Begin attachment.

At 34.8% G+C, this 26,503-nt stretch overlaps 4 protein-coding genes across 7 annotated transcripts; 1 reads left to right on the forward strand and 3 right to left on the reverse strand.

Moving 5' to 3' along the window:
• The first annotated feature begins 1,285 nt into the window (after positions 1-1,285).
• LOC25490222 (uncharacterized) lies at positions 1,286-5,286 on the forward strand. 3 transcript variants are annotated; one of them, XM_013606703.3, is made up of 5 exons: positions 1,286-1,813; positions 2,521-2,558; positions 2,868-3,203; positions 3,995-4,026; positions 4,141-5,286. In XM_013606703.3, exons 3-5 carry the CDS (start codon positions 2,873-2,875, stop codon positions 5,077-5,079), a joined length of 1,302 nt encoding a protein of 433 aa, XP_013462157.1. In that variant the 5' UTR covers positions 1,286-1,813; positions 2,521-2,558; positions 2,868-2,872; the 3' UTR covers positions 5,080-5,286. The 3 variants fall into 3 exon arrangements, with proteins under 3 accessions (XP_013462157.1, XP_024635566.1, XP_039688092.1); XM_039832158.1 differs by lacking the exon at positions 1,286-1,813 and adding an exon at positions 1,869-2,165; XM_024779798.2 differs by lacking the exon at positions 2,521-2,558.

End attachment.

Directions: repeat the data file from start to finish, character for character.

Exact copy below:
At 34.8% G+C, this 26,503-nt stretch overlaps 4 protein-coding genes across 7 annotated transcripts; 1 reads left to right on the forward strand and 3 right to left on the reverse strand.

Moving 5' to 3' along the window:
• The first annotated feature begins 1,285 nt into the window (after positions 1-1,285).
• LOC25490222 (uncharacterized) lies at positions 1,286-5,286 on the forward strand. 3 transcript variants are annotated; one of them, XM_013606703.3, is made up of 5 exons: positions 1,286-1,813; positions 2,521-2,558; positions 2,868-3,203; positions 3,995-4,026; positions 4,141-5,286. In XM_013606703.3, exons 3-5 carry the CDS (start codon positions 2,873-2,875, stop codon positions 5,077-5,079), a joined length of 1,302 nt encoding a protein of 433 aa, XP_013462157.1. In that variant the 5' UTR covers positions 1,286-1,813; positions 2,521-2,558; positions 2,868-2,872; the 3' UTR covers positions 5,080-5,286. The 3 variants fall into 3 exon arrangements, with proteins under 3 accessions (XP_013462157.1, XP_024635566.1, XP_039688092.1); XM_039832158.1 differs by lacking the exon at positions 1,286-1,813 and adding an exon at positions 1,869-2,165; XM_024779798.2 differs by lacking the exon at positions 2,521-2,558.